NVIDIA on Monday has announced it is buying the world’s leading chip designer and technology provider, Arm Holdings, from SoftBank with a deal of worth around $40 billion. This will be the largest ever deal in the semiconductor industry. Out of the $40 billion, Nvidia will pay $21.5 billion in stock and $12 billion in cash. The UK based chip company will receive a $2 billion payment at signing and another $5 billion in stock or cash after Arm meets certain performance targets.
The companies further announced that the Arm’s employees will receive an additional $1.5 billion equity in the shape of Nvidia stocks. SoftBank will maintain less than a 10% stake in Arm, and the later will keep its headquarters in Cambridge, England, as per the deal.
The acquisition is way more important than what Nvidia is paying for. However, analysts believe the success of it depends a lot on how the GPU maker now balances the Arm’s neutrality. According to Bloomberg, the deal will also make Nvidia one of the bigger players in smartphone technology as Arm is at the heart of more than 1 billion smartphones sold annually. Its code and its layouts are used in chips that are a part of everything from home electronics to factory equipment.
As Nvidia is headquartered in US, Arm in Britan, and SoftBank in Japan, the deal can prove to be quite complicated and take up to 18 months to complete official Nvidia press release states. Approvals are needed from regulation authorities in China, UK, EU, and US. Due to the rising tensions between China and the US lately, it will not be easy to get China’s approval.
What’s next for Arm clients?
Arm has a legacy of being a neutral company, which never competes; instead, it helps other chipmakers use its chips’ designs. After becoming a part of Nvidia, the million-dollar question remains: Would the broad range of its clients like Apple or Intel continue working with Arm? The relationship will take a turn now as Nvidia, unlike SoftBank, also a licensee of Arm and uses its designs in chipmaking.
Nvidia CEO, Jensen Huang, confirmed he wishes to continue with Arm’s neutrality as Nvidia is spending a considerable sum of money and cannot let the clients walk away. He further said that Arm would “continue to operate its open-licensing model while maintaining the global customer neutrality that has been foundational to its success.”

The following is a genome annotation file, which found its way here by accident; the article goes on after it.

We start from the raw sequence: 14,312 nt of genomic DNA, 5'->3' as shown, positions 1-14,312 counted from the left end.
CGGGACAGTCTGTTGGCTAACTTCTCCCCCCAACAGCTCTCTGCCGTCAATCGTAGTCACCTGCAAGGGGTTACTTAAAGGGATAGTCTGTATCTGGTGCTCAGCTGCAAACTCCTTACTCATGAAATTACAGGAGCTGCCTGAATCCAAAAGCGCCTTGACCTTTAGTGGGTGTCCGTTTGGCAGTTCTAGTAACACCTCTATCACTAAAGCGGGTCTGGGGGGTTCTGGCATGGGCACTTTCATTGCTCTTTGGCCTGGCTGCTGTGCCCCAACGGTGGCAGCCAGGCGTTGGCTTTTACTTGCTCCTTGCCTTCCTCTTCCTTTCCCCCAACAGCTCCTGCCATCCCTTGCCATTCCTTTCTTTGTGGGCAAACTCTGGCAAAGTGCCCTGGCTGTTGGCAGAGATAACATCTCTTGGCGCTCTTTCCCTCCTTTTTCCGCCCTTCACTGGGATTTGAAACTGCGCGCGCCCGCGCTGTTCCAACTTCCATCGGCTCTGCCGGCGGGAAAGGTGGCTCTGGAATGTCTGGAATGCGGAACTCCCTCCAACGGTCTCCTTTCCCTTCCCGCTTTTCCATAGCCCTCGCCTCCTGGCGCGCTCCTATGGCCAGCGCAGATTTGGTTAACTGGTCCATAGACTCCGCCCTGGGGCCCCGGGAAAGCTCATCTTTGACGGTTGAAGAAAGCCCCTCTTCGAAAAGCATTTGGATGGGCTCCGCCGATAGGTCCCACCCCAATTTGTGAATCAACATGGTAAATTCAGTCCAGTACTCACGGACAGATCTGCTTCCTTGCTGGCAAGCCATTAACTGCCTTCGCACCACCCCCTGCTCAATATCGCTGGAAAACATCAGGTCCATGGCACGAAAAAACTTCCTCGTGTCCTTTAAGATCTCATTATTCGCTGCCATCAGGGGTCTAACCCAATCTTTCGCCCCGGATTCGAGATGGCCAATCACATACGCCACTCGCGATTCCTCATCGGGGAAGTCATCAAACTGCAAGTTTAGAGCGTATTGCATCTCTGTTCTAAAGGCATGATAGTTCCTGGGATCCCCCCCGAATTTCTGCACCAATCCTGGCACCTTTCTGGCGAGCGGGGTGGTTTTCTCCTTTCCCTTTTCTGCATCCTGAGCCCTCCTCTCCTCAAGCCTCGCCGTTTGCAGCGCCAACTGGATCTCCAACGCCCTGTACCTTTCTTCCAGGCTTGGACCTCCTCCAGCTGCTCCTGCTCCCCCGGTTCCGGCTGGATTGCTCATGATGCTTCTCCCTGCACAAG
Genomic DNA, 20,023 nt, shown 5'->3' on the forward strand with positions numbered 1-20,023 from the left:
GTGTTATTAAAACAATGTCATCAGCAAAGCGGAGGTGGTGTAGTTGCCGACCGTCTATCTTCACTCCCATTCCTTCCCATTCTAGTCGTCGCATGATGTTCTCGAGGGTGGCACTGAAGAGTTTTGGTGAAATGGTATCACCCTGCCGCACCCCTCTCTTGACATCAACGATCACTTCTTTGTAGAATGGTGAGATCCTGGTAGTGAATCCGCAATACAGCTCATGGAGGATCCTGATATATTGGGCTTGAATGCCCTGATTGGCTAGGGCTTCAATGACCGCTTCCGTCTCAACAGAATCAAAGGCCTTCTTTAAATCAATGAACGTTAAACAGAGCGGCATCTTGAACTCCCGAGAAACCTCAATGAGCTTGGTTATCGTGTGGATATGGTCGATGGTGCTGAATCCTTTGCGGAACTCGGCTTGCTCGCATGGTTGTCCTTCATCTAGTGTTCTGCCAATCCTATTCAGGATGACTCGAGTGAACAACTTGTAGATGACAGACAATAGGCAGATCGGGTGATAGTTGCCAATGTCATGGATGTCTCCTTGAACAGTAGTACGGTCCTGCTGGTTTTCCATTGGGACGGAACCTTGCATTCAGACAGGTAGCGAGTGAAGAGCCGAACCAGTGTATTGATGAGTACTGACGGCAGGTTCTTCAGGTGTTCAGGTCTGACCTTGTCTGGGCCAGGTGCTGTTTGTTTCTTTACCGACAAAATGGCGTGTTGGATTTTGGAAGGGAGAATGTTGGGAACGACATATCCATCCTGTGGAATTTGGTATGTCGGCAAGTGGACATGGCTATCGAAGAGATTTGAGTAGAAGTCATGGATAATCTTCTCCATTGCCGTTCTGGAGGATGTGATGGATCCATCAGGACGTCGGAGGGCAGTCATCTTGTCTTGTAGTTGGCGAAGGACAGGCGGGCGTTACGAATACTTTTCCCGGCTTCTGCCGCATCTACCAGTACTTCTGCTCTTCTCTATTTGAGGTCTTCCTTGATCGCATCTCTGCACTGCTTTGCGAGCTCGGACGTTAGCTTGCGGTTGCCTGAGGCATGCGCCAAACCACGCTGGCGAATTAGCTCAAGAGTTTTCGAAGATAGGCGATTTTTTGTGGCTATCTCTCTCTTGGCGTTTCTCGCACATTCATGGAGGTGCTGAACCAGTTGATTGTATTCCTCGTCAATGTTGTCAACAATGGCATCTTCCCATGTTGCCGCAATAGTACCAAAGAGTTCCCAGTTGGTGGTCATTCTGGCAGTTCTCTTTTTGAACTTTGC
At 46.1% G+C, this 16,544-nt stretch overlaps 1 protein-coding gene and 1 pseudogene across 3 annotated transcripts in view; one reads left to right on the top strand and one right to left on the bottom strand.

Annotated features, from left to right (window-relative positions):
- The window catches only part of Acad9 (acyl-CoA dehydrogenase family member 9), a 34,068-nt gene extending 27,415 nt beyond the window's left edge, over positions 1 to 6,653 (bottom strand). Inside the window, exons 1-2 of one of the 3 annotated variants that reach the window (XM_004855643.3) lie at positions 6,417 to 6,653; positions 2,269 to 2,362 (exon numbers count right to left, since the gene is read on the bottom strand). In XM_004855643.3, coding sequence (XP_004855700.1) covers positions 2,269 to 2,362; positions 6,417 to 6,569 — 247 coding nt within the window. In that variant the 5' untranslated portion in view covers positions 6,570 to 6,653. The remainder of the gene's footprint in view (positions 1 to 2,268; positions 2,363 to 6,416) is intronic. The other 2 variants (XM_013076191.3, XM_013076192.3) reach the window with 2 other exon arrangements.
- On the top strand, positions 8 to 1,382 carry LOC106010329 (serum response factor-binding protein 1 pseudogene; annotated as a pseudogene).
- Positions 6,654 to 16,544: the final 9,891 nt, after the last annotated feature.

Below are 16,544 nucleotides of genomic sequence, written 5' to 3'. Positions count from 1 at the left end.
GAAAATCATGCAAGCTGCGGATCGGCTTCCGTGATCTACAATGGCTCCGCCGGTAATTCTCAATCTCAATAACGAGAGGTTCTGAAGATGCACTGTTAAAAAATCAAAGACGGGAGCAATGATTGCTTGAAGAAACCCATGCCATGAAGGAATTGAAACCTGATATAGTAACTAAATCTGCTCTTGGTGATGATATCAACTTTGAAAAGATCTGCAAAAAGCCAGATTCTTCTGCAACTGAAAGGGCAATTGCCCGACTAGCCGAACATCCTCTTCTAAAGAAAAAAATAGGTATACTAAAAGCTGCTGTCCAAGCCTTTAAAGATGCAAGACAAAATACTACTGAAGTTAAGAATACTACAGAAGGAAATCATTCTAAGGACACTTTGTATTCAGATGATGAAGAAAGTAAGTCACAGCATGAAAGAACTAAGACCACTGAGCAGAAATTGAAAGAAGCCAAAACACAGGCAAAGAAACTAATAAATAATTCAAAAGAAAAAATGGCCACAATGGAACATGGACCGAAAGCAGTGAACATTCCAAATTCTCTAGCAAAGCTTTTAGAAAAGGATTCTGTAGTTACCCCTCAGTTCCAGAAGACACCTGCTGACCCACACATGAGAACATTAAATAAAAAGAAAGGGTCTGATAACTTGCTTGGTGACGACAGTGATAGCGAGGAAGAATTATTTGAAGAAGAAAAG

Arm’s current CEO, Simon Segars, also stated that for Arm to continue on its successful path, it is crucial that it continues on the same business model.
Nvidia is ranked to have always been little behind the semiconductor giant Intel in the silicon business, and the later is believed to have the power to set industry standards. Nvidia needed hold of Arm’s technology so that it can have a fair share to control chipset technology as well as important components of data center. Huang said Nvidia would also begin licensing some of its technology to other companies for the first time, using Arm’s services.
British Reaction to the Deal
Jensen Huang and Simon Segars told that they had Initial talks with British officials who appreciated the company’s efforts for expansions. Jensen has agreed to continue operating Arm’s business from Cambridge and keep investing in Britain.
However, the general reaction in Britain is negative. Since Nvidia is an American company, the deal could mean the British losing their jobs. A general perception is that Arm would now be vulnerable to be used against China in America’s future actions. Technology has played a crucial role in the China-America relationship since the Trump administration has placed restrictions on what tech can be exported to China.
Nvidia has announced that it will expand Arm’s R&D by building a world-class AI research and education center in Cambridge. It will also house an Arm/Nvidia powered AI supercomputer for groundbreaking research.
Featured image: Nvidia